Similarly, Sbordone says when it comes to asking for favors, including money, setting boundaries is crucial. “When we start to feel taken advantage of, it’s super important to set boundaries and say no,” she says. “I can’t tell you how many times I work with clients on saying no and that it’s okay to do.” During situations like these, it’s important to ask yourself why this may be happening in the first place and how you can prevent this in the future. “We need to work on healthy boundaries in any type of relationship,” says Sbordone. 

The Excessive Borrower

was a swimmer for most of my life and that meant, literally, having little to no social life. The people that I knew were my family, a few acquaintances from school, and most prominently, my coach and teammates. I had one teammate who I was really close to. Our friendship lasted a good five years—however, I realized that our friendship only lasted that long because I was very generous towards him.  

It started with the small things, and take note, we were just teens at that time. It started out with giving him extra money when he was short when we were buying soda or something. He said he would pay me back, but at that time it was only around $2, so I just shrugged it off and said don’t worry about it. I regret saying that. 

When we got older, it started to escalate. I started lending him money for gas, for dinner, he often stayed at my place—crashed, rather. It was getting alarming since I didn’t know how to tell him, “Maybe you want to pay me back?” His family was loaded. And I mean loaded. Yet, it was like I was supporting him for food, swimming trunks, almost everything!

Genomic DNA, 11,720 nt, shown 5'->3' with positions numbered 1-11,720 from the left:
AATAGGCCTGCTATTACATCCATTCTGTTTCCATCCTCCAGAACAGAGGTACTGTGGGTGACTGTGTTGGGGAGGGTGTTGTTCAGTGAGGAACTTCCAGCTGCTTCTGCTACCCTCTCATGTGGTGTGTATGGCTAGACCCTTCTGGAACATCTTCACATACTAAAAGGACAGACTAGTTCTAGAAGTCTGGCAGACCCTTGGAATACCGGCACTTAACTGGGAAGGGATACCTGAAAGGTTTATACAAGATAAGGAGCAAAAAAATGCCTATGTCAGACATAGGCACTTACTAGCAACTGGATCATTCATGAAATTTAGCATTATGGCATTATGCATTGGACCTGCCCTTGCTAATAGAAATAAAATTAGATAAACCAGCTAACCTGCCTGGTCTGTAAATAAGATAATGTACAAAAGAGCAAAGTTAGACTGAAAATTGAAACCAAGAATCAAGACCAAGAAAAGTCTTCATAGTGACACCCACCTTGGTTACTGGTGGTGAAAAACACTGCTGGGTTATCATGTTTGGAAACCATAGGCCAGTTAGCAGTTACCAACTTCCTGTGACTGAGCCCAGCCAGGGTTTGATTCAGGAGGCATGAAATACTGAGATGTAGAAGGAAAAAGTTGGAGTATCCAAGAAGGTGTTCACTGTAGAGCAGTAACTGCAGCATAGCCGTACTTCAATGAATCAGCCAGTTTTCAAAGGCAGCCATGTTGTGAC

The worst, and probably the tipping point as to how our friendship ended, was when he was impressing some girl back in high school. Guess what? He wanted me to buy flowers for her. I repeat: He wanted me to spend MY OWN MONEY to impress some girl. I got pissed and I asked him bluntly, when are you gonna pay me back? He was shocked, because I never asked him to pay me back. Then he started acting as if HE’S ENTITLED and that I should pay. Needless to say, it didn’t end well. I haven’t spoken to him in ten years.”Rick Patterson, founder of Poolonomics.  

Again, having clear communication and setting boundaries is key, says Sbordone. “If you never say anything, the person will continue to do what they’re doing because they think it’s okay. We don’t realize that we enable behavior by staying silent, even though we may be seething inside. If this person could do this all over again, they could have spoken up right away and asked when the other person would pay them back. I suggest we be clear and speak up sooner than later to avoid what happened in this story.”  

So is lending money to friends ever a good idea?

Sbordone says that it depends on the nature of the friendship: “A long-time friend versus a friend you’re only had for a few months or someone reliable versus someone flaky and not reliable,” she says, while also having a written agreement about how the money will be paid back. In the end, if you don’t want to risk losing your friendship over money, it all comes down to having those tough conversations.   

“The common thread running through all four scenarios is that money conversations are hard, uncomfortable, and awkward, especially when we’re denying a request,” says Hagen. “When we have to say ‘no’ it brings up a second awkward conversation taboo—confrontation. If we can learn to have better money conversations, then many of our frustrating situations with our friends would be mitigated.”